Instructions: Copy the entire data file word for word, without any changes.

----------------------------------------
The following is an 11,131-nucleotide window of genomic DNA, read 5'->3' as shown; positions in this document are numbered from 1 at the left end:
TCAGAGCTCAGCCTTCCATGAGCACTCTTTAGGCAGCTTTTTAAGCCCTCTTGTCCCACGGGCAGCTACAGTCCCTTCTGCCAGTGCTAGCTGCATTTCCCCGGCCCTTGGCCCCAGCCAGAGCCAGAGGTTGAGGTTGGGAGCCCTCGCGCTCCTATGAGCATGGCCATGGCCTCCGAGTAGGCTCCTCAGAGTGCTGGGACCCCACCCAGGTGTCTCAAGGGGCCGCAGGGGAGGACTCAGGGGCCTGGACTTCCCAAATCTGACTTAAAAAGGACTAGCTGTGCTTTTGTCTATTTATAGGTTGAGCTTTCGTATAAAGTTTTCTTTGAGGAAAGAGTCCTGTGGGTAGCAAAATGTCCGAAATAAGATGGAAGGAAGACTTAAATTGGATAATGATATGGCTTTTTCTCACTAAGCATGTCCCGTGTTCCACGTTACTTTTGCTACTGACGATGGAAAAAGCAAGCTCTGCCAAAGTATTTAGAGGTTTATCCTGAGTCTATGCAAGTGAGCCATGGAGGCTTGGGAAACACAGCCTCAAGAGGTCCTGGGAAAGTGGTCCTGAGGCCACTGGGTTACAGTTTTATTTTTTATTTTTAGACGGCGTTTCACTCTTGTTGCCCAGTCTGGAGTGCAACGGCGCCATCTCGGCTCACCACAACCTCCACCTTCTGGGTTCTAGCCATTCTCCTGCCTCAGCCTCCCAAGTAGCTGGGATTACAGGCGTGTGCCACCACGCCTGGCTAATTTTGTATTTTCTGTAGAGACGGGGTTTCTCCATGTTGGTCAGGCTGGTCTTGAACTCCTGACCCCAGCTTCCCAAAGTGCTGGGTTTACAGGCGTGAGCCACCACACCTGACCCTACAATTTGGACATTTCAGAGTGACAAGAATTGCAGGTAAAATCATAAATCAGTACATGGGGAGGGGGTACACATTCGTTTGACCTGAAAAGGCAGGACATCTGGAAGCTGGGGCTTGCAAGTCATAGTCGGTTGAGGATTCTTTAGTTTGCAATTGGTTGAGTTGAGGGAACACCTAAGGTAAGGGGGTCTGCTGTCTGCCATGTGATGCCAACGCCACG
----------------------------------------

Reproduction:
The following is an 11,131-nucleotide window of genomic DNA, read 5'->3' as shown; positions in this document are numbered from 1 at the left end:
TCAGAGCTCAGCCTTCCATGAGCACTCTTTAGGCAGCTTTTTAAGCCCTCTTGTCCCACGGGCAGCTACAGTCCCTTCTGCCAGTGCTAGCTGCATTTCCCCGGCCCTTGGCCCCAGCCAGAGCCAGAGGTTGAGGTTGGGAGCCCTCGCGCTCCTATGAGCATGGCCATGGCCTCCGAGTAGGCTCCTCAGAGTGCTGGGACCCCACCCAGGTGTCTCAAGGGGCCGCAGGGGAGGACTCAGGGGCCTGGACTTCCCAAATCTGACTTAAAAAGGACTAGCTGTGCTTTTGTCTATTTATAGGTTGAGCTTTCGTATAAAGTTTTCTTTGAGGAAAGAGTCCTGTGGGTAGCAAAATGTCCGAAATAAGATGGAAGGAAGACTTAAATTGGATAATGATATGGCTTTTTCTCACTAAGCATGTCCCGTGTTCCACGTTACTTTTGCTACTGACGATGGAAAAAGCAAGCTCTGCCAAAGTATTTAGAGGTTTATCCTGAGTCTATGCAAGTGAGCCATGGAGGCTTGGGAAACACAGCCTCAAGAGGTCCTGGGAAAGTGGTCCTGAGGCCACTGGGTTACAGTTTTATTTTTTATTTTTAGACGGCGTTTCACTCTTGTTGCCCAGTCTGGAGTGCAACGGCGCCATCTCGGCTCACCACAACCTCCACCTTCTGGGTTCTAGCCATTCTCCTGCCTCAGCCTCCCAAGTAGCTGGGATTACAGGCGTGTGCCACCACGCCTGGCTAATTTTGTATTTTCTGTAGAGACGGGGTTTCTCCATGTTGGTCAGGCTGGTCTTGAACTCCTGACCCCAGCTTCCCAAAGTGCTGGGTTTACAGGCGTGAGCCACCACACCTGACCCTACAATTTGGACATTTCAGAGTGACAAGAATTGCAGGTAAAATCATAAATCAGTACATGGGGAGGGGGTACACATTCGTTTGACCTGAAAAGGCAGGACATCTGGAAGCTGGGGCTTGCAAGTCATAGTCGGTTGAGGATTCTTTAGTTTGCAATTGGTTGAGTTGAGGGAACACCTAAGGTAAGGGGGTCTGCTGTCTGCCATGTGATGCCAACGCCACG